I saw something flicker on a few years back during Big Mind Month sessions, but it flickered off again. I don't know if anyone else noticed it, but I think it was the most important breakthrough I have witnessed this millennium.
It happened a number of times, but one time remains most clearly in my memory. We had started in on some relative voice. I wish I remember all the details, but I don't. Things moved so fast that I could not participate and take notes at the same time, not even mental notes.
In those days, many of the voices were not fully defined yet. We were exploring more. Even Roshi often didn't know where the voice was meant to go.
So it was common for the first speakers to present what were really quite different visions of the voice. Part of this was because the distinction between the immature and mature aspects of a voice had not yet been articulated. Part of it was that the words used to name certain voices allowed very different interpretations.
Another difference in those days was that for parts of the session, people would just speak out without the facilitator calling on anyone. A majority of the participants then had decades of experience sitting with Roshi and knew each other, so this was easier to do. Even in those days, it would only work for a while before some unnamed protocol broke down and someone went on too long. (The spontaneous calling out only worked when everyone spoke very briefly.) Or people would start trying to talk over each other or a near debate would break out. Then the facilitator would step in. This more free-form process was always on the edge of chaos but sometimes it worked.
The session I remember was one such day. Having just started to speak the voice, the participants were speaking very briefly. It is my nature to try to keep track of not only how I experienced myself as the voice but how the room as a whole seemed to be experiencing the voice. The two could be different. That time, around the 7th or 8th speaker or so, what was being said seemed to me to go offtrack. 2 or 3 participants said things that didn't make much sense and that also didn't seem to recognize the flow of previous speakers. Perhaps they hadn't been listening too clearly.
It was right at that point that things got interesting. The thread of the voice picked up on something in the, to be honest, foolish comments that had just been spoken, a few more participants spoke up and suddenly what was being spoken was a new teaching. Not a new recognition of the unity of a current teaching and an ancient Zen work. Not the room reaching the place that the facilitator had intended all along. But a new teaching.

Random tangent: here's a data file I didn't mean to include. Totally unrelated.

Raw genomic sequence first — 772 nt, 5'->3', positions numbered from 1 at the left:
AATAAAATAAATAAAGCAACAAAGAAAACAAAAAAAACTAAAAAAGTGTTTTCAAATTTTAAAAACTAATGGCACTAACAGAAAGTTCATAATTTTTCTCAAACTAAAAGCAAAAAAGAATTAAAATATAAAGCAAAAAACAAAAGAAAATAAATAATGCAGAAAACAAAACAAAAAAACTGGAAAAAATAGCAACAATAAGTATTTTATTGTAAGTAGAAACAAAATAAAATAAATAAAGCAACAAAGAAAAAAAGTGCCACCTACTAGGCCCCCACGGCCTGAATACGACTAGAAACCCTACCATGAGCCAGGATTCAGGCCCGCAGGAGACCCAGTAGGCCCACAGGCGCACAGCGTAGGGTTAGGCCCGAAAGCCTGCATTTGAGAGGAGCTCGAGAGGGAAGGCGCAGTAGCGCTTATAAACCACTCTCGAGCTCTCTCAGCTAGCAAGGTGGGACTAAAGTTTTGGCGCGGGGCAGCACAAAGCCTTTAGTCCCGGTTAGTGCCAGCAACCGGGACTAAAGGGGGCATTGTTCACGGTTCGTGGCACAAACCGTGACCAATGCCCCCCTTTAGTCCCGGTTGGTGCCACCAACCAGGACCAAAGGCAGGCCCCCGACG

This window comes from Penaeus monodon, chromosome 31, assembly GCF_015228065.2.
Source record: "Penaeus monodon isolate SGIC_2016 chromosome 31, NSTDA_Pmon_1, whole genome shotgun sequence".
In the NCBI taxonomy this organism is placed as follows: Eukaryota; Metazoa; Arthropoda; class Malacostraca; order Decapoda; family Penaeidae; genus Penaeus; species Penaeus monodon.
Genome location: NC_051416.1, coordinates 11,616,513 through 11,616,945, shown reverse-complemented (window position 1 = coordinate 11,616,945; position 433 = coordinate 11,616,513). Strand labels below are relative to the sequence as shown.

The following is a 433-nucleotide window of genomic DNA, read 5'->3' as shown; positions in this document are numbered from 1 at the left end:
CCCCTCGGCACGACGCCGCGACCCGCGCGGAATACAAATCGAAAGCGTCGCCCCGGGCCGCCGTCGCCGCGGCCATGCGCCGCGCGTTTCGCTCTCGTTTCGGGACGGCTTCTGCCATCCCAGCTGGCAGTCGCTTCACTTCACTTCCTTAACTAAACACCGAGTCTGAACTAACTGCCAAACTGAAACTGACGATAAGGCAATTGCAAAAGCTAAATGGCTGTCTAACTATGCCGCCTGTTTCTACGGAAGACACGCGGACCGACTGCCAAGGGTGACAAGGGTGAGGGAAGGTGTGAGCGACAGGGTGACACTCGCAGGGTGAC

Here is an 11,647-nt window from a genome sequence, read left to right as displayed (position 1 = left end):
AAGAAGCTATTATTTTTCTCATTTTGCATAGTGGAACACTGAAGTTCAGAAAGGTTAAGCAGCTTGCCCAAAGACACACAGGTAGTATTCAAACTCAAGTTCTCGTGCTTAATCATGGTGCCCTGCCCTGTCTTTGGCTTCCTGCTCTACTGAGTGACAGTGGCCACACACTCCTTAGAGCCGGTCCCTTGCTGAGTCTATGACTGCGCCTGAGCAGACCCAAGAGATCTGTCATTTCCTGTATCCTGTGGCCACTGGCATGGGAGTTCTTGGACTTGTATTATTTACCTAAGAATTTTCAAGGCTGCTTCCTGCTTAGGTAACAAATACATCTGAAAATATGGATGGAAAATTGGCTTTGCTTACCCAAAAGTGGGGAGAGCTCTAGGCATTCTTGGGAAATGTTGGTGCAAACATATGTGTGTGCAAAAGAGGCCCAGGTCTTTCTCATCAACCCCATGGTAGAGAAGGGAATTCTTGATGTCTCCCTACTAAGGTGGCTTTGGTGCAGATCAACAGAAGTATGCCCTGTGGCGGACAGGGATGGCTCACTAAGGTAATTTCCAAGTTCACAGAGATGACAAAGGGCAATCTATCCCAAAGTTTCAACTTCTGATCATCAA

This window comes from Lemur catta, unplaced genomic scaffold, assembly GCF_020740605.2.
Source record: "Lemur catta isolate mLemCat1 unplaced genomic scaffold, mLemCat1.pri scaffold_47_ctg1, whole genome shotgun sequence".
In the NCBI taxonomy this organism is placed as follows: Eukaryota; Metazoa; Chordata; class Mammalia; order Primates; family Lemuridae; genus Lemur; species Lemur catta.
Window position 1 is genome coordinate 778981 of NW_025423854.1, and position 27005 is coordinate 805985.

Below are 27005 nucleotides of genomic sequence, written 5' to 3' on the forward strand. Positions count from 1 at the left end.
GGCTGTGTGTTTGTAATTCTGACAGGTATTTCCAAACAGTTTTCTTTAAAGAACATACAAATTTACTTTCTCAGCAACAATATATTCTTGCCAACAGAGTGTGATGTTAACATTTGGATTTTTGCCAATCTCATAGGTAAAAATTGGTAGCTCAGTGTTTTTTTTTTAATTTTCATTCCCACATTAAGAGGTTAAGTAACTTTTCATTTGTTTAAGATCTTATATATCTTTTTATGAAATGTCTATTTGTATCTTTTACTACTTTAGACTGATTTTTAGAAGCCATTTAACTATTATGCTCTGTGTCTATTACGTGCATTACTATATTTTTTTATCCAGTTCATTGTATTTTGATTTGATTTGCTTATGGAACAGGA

I wish I remembered the content. If only there had been recording in those days. It would be fascinating to go back and review that session. But two things struck me immediately (and helped me forget everything else). First, the teaching had not emerged from some pearl of wisdom by one of the brighter or more articulate participants. The teaching had not emerged from any one speaker. Rather, in the course of a few comparatively silly statements, the room as a whole had somehow come upon the teaching. Second, the room as a whole had created the teaching. Some "We" had acted in a way that was beyond anything any one "I" had done.
After the session was over, we walked down the stairs and over to the other building to eat. Many of the participants were in awe of what had just happened. Over dinner, a discussion arose as to how Roshi had come up with the new teaching. It was intriguing that so many participants assumed that the teacher had created the teaching even when it was pretty clear that this time it had been the group as a whole that had done so.
This time, I am sure that is what had actually happened because at the start of the afternoon session the next day (in those days, Diane facilitated the morning sessions), someone asked Roshi where he got the teaching from. Roshi said that he hadn't known that teaching until he heard it during the previous day's Big Mind session.